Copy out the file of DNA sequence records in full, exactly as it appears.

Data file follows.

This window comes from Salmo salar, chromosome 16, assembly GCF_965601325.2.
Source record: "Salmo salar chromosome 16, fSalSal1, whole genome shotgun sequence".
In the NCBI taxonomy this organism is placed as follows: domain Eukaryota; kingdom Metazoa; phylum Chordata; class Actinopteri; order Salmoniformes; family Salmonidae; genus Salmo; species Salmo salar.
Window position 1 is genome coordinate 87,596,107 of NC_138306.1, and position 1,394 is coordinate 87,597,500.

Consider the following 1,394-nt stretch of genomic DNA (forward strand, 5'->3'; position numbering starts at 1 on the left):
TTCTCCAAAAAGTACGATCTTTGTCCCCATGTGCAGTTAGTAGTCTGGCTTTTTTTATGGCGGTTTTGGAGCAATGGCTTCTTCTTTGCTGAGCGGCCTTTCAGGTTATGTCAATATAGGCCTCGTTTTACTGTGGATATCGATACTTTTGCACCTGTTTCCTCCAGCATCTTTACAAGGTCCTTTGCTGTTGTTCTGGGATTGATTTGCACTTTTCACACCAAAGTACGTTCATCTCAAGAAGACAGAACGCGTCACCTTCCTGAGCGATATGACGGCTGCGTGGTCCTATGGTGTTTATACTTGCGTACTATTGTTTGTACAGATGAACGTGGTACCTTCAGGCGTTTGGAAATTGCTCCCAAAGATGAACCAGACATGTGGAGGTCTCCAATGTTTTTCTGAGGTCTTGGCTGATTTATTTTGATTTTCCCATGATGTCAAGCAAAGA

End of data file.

This window comes from Salmo salar, chromosome 16, assembly GCF_965601325.2.
Source record: "Salmo salar chromosome 16, fSalSal1, whole genome shotgun sequence".
In the NCBI taxonomy this organism is placed as follows: domain Eukaryota; kingdom Metazoa; phylum Chordata; class Actinopteri; order Salmoniformes; family Salmonidae; genus Salmo; species Salmo salar.
Window position 1 is genome coordinate 87,596,107 of NC_138306.1, and position 1,394 is coordinate 87,597,500.

Consider the following 1,394-nt stretch of genomic DNA (forward strand, 5'->3'; position numbering starts at 1 on the left):
TTCTCCAAAAAGTACGATCTTTGTCCCCATGTGCAGTTAGTAGTCTGGCTTTTTTTATGGCGGTTTTGGAGCAATGGCTTCTTCTTTGCTGAGCGGCCTTTCAGGTTATGTCAATATAGGCCTCGTTTTACTGTGGATATCGATACTTTTGCACCTGTTTCCTCCAGCATCTTTACAAGGTCCTTTGCTGTTGTTCTGGGATTGATTTGCACTTTTCACACCAAAGTACGTTCATCTCAAGAAGACAGAACGCGTCACCTTCCTGAGCGATATGACGGCTGCGTGGTCCTATGGTGTTTATACTTGCGTACTATTGTTTGTACAGATGAACGTGGTACCTTCAGGCGTTTGGAAATTGCTCCCAAAGATGAACCAGACATGTGGAGGTCTCCAATGTTTTTCTGAGGTCTTGGCTGATTTATTTTGATTTTCCCATGATGTCAAGCAAAGA